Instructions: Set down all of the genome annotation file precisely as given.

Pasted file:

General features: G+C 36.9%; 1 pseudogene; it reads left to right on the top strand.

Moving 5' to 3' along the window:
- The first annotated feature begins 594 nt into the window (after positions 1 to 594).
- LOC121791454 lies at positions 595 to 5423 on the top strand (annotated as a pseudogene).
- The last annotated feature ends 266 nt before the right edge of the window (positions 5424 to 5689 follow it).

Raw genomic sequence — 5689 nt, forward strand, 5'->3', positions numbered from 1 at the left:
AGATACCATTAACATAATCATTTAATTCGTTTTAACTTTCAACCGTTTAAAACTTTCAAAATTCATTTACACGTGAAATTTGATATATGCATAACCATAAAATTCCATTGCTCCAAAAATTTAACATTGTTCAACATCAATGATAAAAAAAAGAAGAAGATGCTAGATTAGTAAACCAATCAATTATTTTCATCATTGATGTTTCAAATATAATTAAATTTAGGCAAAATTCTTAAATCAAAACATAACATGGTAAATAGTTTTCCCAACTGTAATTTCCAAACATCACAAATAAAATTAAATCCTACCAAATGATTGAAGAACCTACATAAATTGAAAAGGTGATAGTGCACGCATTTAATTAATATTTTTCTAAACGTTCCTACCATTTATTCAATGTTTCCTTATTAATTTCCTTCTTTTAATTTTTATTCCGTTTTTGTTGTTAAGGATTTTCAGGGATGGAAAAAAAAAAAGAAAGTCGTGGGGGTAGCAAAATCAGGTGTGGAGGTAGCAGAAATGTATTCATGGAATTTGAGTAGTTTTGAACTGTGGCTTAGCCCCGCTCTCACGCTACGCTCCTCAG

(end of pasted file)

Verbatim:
General features: G+C 36.9%; 1 pseudogene; it reads left to right on the top strand.

Moving 5' to 3' along the window:
- The first annotated feature begins 594 nt into the window (after positions 1 to 594).
- LOC121791454 lies at positions 595 to 5423 on the top strand (annotated as a pseudogene).
- The last annotated feature ends 266 nt before the right edge of the window (positions 5424 to 5689 follow it).

Raw genomic sequence — 5689 nt, forward strand, 5'->3', positions numbered from 1 at the left:
AGATACCATTAACATAATCATTTAATTCGTTTTAACTTTCAACCGTTTAAAACTTTCAAAATTCATTTACACGTGAAATTTGATATATGCATAACCATAAAATTCCATTGCTCCAAAAATTTAACATTGTTCAACATCAATGATAAAAAAAAGAAGAAGATGCTAGATTAGTAAACCAATCAATTATTTTCATCATTGATGTTTCAAATATAATTAAATTTAGGCAAAATTCTTAAATCAAAACATAACATGGTAAATAGTTTTCCCAACTGTAATTTCCAAACATCACAAATAAAATTAAATCCTACCAAATGATTGAAGAACCTACATAAATTGAAAAGGTGATAGTGCACGCATTTAATTAATATTTTTCTAAACGTTCCTACCATTTATTCAATGTTTCCTTATTAATTTCCTTCTTTTAATTTTTATTCCGTTTTTGTTGTTAAGGATTTTCAGGGATGGAAAAAAAAAAAGAAAGTCGTGGGGGTAGCAAAATCAGGTGTGGAGGTAGCAGAAATGTATTCATGGAATTTGAGTAGTTTTGAACTGTGGCTTAGCCCCGCTCTCACGCTACGCTCCTCAG